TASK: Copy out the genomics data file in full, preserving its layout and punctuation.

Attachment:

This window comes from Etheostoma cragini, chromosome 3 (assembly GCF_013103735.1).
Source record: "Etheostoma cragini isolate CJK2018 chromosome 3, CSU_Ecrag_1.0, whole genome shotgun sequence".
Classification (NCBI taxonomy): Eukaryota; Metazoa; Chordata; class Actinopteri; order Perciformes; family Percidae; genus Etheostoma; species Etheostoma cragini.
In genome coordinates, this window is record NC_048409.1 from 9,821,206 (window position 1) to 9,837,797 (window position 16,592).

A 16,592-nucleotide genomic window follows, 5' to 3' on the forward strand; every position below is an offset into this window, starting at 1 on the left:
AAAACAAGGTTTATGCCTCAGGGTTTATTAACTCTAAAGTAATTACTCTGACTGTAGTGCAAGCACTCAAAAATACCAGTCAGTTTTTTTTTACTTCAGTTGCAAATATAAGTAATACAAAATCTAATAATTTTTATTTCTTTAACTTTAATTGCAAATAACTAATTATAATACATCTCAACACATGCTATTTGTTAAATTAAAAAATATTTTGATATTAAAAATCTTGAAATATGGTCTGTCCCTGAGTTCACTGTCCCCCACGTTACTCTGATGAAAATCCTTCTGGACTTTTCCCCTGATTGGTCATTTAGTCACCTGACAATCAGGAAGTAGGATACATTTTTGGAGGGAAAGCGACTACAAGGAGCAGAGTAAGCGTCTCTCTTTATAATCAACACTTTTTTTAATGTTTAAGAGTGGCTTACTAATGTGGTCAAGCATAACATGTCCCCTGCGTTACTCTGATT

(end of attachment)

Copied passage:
This window comes from Etheostoma cragini, chromosome 3 (assembly GCF_013103735.1).
Source record: "Etheostoma cragini isolate CJK2018 chromosome 3, CSU_Ecrag_1.0, whole genome shotgun sequence".
Classification (NCBI taxonomy): Eukaryota; Metazoa; Chordata; class Actinopteri; order Perciformes; family Percidae; genus Etheostoma; species Etheostoma cragini.
In genome coordinates, this window is record NC_048409.1 from 9,821,206 (window position 1) to 9,837,797 (window position 16,592).

A 16,592-nucleotide genomic window follows, 5' to 3' on the forward strand; every position below is an offset into this window, starting at 1 on the left:
AAAACAAGGTTTATGCCTCAGGGTTTATTAACTCTAAAGTAATTACTCTGACTGTAGTGCAAGCACTCAAAAATACCAGTCAGTTTTTTTTTACTTCAGTTGCAAATATAAGTAATACAAAATCTAATAATTTTTATTTCTTTAACTTTAATTGCAAATAACTAATTATAATACATCTCAACACATGCTATTTGTTAAATTAAAAAATATTTTGATATTAAAAATCTTGAAATATGGTCTGTCCCTGAGTTCACTGTCCCCCACGTTACTCTGATGAAAATCCTTCTGGACTTTTCCCCTGATTGGTCATTTAGTCACCTGACAATCAGGAAGTAGGATACATTTTTGGAGGGAAAGCGACTACAAGGAGCAGAGTAAGCGTCTCTCTTTATAATCAACACTTTTTTTAATGTTTAAGAGTGGCTTACTAATGTGGTCAAGCATAACATGTCCCCTGCGTTACTCTGATT